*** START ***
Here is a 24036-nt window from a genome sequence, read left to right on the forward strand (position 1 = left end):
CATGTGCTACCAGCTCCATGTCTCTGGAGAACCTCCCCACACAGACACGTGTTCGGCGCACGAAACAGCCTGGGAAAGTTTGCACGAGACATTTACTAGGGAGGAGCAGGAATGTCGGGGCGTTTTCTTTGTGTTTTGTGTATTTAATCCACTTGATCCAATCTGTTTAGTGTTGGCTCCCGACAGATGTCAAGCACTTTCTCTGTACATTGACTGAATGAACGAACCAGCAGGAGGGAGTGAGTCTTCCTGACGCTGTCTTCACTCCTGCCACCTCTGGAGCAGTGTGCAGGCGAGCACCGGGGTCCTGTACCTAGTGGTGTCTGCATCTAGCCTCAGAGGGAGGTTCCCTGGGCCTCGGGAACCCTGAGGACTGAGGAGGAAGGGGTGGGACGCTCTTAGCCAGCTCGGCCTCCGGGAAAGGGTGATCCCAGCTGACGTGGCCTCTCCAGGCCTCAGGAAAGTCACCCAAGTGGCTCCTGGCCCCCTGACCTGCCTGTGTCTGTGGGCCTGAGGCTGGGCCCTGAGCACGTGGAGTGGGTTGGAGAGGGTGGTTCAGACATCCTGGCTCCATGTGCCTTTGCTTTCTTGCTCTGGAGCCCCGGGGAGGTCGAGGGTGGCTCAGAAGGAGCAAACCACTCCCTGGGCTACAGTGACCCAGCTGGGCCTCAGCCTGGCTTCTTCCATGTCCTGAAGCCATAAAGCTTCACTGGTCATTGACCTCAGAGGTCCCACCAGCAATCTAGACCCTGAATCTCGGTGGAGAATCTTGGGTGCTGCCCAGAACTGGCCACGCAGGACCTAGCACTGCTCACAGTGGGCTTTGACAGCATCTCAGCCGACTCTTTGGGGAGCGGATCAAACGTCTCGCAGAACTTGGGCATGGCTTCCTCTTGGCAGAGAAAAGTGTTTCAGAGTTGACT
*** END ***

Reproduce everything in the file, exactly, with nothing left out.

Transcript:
Here is a 24036-nt window from a genome sequence, read left to right on the forward strand (position 1 = left end):
CATGTGCTACCAGCTCCATGTCTCTGGAGAACCTCCCCACACAGACACGTGTTCGGCGCACGAAACAGCCTGGGAAAGTTTGCACGAGACATTTACTAGGGAGGAGCAGGAATGTCGGGGCGTTTTCTTTGTGTTTTGTGTATTTAATCCACTTGATCCAATCTGTTTAGTGTTGGCTCCCGACAGATGTCAAGCACTTTCTCTGTACATTGACTGAATGAACGAACCAGCAGGAGGGAGTGAGTCTTCCTGACGCTGTCTTCACTCCTGCCACCTCTGGAGCAGTGTGCAGGCGAGCACCGGGGTCCTGTACCTAGTGGTGTCTGCATCTAGCCTCAGAGGGAGGTTCCCTGGGCCTCGGGAACCCTGAGGACTGAGGAGGAAGGGGTGGGACGCTCTTAGCCAGCTCGGCCTCCGGGAAAGGGTGATCCCAGCTGACGTGGCCTCTCCAGGCCTCAGGAAAGTCACCCAAGTGGCTCCTGGCCCCCTGACCTGCCTGTGTCTGTGGGCCTGAGGCTGGGCCCTGAGCACGTGGAGTGGGTTGGAGAGGGTGGTTCAGACATCCTGGCTCCATGTGCCTTTGCTTTCTTGCTCTGGAGCCCCGGGGAGGTCGAGGGTGGCTCAGAAGGAGCAAACCACTCCCTGGGCTACAGTGACCCAGCTGGGCCTCAGCCTGGCTTCTTCCATGTCCTGAAGCCATAAAGCTTCACTGGTCATTGACCTCAGAGGTCCCACCAGCAATCTAGACCCTGAATCTCGGTGGAGAATCTTGGGTGCTGCCCAGAACTGGCCACGCAGGACCTAGCACTGCTCACAGTGGGCTTTGACAGCATCTCAGCCGACTCTTTGGGGAGCGGATCAAACGTCTCGCAGAACTTGGGCATGGCTTCCTCTTGGCAGAGAAAAGTGTTTCAGAGTTGACT